With a knowledge of the compounds of the subject invention, and their structures, skilled chemists can use known procedures to synthesize these compounds from available substrates. For example, synthetic methods for producing certain of these compounds are described in Nerenberg et al., supra.
In further preferred methods of the invention, new salts within the scope of the invention are made by adding mineral acids, e.g. HCl, H2 SO4, etc., or strong organic acids, e.g., formic, oxalic, etc., in appropriate amounts to form the acid addition salt of the parent compound or its derivative. Also, synthesis type reactions may be used pursuant to known procedures to add or modify various groups in the preferred compounds to produce other compounds within the scope of the invention.
The scope of the invention is not limited by the specific examples and suggested procedures and uses related herein since modifications can be made within such scope from the information provided by this specification to those skilled in the art.
As used in this application, the terms "analogs," "variants" and "derivatives" refer to compounds which are substantially the same as another compound but which may have been modified by, for example, adding additional amino acids or side groups. The terms "analogs," "variants" and "derivatives" as used in this application also may refer to compounds which are substantially the same as another compound but which have atomic or molecular substitutions at certain locations in the compound.
As described, a preferred embodiment of the discodermolide compounds comprises the structure shown in structures (IV), (V), and (VI), wherein R is H. However, analogs or derivatives of this preferred embodiment can be readily prepared using commonly known, standard reactions. These standard reactions include, but are not limited to, hydrogenation, methylation, acetylation, and acidification reactions.
An example of one analog which can be made according to the subject invention is octahydrodiscodermolide. To make this compound, discodermolide (2.0 mg) in EtOH (4.0 ml) was treated with a catalytic amount of Pt(IV) oxide and hydrogenated under balloon pressure at room temperature for 14 h. The product was filtered and concentrated under reduced pressure in a rotavapor maintained at room temperature to give a mixture of hydrogenated products. The crude mixture was separated by HPLC (SiO2, 5 micron, 250×10 mm, 3.5% MeOH/CH2 Cl2) to yield pure octahydrodiscodermolide 20SG721 and its C14 epimer 20SG724. The yield for 20SG721 was 0.1 mg, while the yield for 20SG724 was 0.7 mg. ##STR5## Octahydrodiscodermolide (two C14 epimers, 20SG721 and 20SG724): white solids, molecular formula C33 H63 NO8.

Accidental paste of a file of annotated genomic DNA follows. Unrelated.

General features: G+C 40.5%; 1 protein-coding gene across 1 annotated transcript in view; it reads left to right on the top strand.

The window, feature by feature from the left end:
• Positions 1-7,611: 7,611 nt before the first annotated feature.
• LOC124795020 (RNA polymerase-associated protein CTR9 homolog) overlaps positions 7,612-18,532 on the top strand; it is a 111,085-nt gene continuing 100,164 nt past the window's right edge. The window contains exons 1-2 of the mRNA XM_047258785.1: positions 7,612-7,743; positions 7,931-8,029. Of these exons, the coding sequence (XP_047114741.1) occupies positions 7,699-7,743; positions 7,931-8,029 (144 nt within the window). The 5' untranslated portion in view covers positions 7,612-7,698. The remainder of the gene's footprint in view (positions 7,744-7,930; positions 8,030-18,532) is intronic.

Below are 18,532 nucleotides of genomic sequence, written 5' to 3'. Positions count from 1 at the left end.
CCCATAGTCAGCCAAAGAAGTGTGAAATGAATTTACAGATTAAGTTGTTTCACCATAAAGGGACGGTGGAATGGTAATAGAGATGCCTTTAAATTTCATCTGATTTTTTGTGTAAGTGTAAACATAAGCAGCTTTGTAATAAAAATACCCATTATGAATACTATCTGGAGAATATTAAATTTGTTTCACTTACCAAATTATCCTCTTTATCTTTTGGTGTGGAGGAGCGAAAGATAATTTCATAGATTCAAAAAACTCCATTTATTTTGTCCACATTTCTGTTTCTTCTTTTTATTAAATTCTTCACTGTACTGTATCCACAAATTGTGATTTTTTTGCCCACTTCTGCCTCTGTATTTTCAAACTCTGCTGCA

1 H NMR (CDCl3 and 10% CD3 OD)δ 4.58 (1H, dt, J=1.3, 8.8 Hz, H5), 4.54 (1H, dd, J=8.5, 2.6 Hz, H19), 3.90 (1H, m, H7), 3.63 (1H, t, J=3.5, H3), 3.21 (1H, dd, J=7.4, 3.8 Hz, H17), 3.09 (1H, dd, J=8.6, 2.7 Hz, H11), 2.64 (1H, m, H20), 1.85-1.60 (CH and CH2 groups), 1.26 (3H, d, J=7.6 Hz, CH3) 1.25-1.05 (CH and CH2 groups), 1.01 (3H, d, J=6.8 Hz, CH3), 0.92 (3H, d, J=6.6 Hz, CH3), 0.83 (3H, t, J=7.3 Hz, H24), 0.83 (6H, d, J=7.2 Hz, 2×CH3), 0.82 (3H, J=7.0 Hz, CH3), 0.81 (3H, d, J=7.2 Hz, CH3), 0.76 (3H, d, J=6.6 Hz, HC3);
13 C NMR δ174.8 (s), 157.8 (s), 79.8 (d), 79.3 (d), 77.5 (d), 77.4 (d), 73.0 (d), 67.5 (d), 43.1 (d), 40.9 (t), 40.7 (t), 36.9 (d), 35.9 (d), 35.5 (d), 35.4 (d), 34.6 (t), 31.7 (d), 31.6 (d), 31.5(t), 29.6 (t), 29.1 (t), 28.5 (t), 27.3 (d), 22.8 (t), 20.6 (q), 16.0 (q), 15.7 (q), 15.6 (q), 14.0 (q), 13,1 (q), 12.6 (q), 11.4 (q), 9.1 (q).
The octahydrodiscodermolide compounds were tested for biological activity and the following results obtained:
______________________________________20SG721 20SG724______________________________________P388 IC50 = 0.02 μg/ml P388 IC50 = 3.56 μg/mlA549 IC50 = 0.008 μg/ml A549 IC50 = >5 μg/ml______________________________________